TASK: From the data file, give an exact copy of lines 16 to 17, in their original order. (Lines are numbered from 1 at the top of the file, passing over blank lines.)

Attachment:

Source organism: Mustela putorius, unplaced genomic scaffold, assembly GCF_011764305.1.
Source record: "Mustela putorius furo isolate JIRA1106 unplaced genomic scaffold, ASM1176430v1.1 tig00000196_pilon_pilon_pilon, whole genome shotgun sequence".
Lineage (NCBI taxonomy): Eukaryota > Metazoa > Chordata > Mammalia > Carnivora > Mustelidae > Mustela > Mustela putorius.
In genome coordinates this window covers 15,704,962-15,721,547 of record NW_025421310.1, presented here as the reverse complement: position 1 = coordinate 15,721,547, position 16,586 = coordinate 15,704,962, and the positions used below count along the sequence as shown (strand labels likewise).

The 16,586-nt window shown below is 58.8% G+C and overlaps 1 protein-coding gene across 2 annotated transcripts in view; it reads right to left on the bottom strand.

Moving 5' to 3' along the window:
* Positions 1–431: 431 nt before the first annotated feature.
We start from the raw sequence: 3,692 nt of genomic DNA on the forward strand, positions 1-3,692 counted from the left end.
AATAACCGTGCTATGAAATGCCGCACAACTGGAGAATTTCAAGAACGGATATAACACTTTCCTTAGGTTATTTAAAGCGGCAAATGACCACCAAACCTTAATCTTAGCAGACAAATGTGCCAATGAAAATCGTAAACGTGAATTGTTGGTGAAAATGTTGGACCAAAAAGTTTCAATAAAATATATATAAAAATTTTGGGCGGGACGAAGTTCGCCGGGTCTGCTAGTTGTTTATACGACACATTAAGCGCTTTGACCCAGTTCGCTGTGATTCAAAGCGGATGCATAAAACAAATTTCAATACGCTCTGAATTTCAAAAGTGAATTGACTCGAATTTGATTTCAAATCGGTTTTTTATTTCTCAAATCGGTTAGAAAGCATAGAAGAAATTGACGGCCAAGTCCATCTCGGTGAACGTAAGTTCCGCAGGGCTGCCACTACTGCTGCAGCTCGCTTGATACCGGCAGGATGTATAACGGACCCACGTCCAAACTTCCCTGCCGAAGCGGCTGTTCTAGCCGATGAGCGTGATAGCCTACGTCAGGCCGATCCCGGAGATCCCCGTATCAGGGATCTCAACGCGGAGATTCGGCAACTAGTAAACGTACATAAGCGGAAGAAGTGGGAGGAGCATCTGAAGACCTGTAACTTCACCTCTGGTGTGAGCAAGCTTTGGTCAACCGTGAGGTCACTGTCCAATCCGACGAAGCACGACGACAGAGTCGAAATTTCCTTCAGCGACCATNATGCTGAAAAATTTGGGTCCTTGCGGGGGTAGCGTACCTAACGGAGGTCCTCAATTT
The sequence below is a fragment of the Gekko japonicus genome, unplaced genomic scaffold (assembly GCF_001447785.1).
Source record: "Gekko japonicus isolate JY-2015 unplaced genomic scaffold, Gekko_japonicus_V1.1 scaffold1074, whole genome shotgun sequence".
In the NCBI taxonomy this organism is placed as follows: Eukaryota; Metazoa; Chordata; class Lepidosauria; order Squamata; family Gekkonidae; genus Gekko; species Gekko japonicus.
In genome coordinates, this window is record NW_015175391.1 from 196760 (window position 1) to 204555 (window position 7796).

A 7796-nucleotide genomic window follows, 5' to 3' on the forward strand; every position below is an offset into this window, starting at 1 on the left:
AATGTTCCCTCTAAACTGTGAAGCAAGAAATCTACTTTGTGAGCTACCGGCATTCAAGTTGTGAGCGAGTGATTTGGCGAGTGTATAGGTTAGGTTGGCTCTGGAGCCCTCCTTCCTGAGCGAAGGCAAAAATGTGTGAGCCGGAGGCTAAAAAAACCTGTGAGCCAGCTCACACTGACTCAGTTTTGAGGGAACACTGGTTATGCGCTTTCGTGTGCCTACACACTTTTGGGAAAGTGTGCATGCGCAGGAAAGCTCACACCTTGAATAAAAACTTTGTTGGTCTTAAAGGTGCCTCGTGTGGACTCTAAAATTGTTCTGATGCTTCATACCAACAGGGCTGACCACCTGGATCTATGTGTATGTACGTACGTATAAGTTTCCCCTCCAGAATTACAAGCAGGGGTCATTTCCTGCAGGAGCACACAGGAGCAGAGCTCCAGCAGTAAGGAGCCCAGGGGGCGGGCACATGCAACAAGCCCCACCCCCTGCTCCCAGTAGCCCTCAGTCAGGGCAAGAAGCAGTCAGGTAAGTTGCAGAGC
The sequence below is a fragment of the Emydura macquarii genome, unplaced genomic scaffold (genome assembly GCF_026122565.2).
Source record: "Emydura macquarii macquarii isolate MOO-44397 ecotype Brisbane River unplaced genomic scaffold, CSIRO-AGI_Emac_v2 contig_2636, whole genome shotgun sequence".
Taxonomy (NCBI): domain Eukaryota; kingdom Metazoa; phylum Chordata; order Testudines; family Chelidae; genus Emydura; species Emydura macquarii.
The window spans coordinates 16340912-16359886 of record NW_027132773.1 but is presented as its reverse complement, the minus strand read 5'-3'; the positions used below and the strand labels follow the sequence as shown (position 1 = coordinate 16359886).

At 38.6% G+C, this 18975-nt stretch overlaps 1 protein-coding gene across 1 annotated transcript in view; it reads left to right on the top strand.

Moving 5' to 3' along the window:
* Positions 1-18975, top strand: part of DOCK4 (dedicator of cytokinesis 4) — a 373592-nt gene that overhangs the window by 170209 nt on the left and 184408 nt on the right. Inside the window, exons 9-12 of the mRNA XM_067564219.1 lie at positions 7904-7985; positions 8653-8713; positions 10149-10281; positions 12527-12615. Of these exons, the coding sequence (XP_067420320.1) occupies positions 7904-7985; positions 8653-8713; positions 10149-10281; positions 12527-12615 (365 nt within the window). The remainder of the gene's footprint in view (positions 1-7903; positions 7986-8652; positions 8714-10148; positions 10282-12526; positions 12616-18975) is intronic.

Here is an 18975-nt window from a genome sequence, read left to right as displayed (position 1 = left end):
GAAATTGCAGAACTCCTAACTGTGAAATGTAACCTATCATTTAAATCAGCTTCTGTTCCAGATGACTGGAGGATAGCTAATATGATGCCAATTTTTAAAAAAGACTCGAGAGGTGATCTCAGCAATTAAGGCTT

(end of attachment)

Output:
The sequence below is a fragment of the Emydura macquarii genome, unplaced genomic scaffold (genome assembly GCF_026122565.2).
Source record: "Emydura macquarii macquarii isolate MOO-44397 ecotype Brisbane River unplaced genomic scaffold, CSIRO-AGI_Emac_v2 contig_2636, whole genome shotgun sequence".